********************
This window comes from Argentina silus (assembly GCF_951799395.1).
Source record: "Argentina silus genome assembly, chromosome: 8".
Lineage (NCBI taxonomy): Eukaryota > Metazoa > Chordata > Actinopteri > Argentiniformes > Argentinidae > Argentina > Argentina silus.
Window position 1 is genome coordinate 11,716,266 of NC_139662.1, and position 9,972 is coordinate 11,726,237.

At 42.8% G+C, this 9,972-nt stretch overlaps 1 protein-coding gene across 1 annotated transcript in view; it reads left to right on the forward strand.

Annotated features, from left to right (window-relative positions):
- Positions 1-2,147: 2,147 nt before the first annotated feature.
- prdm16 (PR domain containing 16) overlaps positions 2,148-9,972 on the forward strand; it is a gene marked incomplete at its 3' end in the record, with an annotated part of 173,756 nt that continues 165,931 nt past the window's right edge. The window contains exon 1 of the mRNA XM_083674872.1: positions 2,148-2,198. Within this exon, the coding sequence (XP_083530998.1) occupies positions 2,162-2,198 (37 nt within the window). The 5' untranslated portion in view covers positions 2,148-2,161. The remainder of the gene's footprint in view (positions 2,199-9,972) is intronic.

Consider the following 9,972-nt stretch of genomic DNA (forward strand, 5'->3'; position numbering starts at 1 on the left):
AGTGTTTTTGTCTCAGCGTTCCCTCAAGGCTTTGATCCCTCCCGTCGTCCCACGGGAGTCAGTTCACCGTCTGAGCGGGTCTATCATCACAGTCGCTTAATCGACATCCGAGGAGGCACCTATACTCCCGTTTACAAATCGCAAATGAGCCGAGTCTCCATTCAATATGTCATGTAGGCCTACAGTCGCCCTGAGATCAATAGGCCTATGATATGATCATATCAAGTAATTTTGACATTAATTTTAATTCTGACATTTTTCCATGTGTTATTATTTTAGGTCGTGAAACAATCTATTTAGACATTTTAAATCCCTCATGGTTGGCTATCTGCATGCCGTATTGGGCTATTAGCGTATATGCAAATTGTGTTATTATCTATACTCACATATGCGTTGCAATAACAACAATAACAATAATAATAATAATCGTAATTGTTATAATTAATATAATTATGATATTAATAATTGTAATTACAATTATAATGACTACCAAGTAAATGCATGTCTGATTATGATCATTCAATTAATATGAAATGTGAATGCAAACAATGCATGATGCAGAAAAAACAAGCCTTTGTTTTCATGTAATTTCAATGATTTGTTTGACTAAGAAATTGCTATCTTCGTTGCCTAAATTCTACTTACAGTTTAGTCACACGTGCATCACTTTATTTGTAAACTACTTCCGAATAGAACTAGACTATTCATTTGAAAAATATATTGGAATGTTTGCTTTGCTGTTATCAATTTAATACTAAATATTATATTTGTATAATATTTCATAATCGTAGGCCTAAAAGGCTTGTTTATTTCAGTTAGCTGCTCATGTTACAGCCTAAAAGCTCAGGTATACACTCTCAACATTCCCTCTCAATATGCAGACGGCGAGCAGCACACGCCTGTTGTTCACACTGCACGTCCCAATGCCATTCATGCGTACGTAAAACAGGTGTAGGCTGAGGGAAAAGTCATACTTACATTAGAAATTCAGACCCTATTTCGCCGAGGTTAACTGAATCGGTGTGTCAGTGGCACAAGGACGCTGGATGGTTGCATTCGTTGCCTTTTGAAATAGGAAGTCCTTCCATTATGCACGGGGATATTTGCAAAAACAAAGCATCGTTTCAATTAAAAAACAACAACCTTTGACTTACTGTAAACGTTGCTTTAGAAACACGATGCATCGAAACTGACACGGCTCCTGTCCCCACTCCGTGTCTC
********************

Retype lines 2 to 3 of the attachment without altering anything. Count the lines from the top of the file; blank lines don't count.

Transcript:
Source record: "Argentina silus genome assembly, chromosome: 8".
Lineage (NCBI taxonomy): Eukaryota > Metazoa > Chordata > Actinopteri > Argentiniformes > Argentinidae > Argentina > Argentina silus.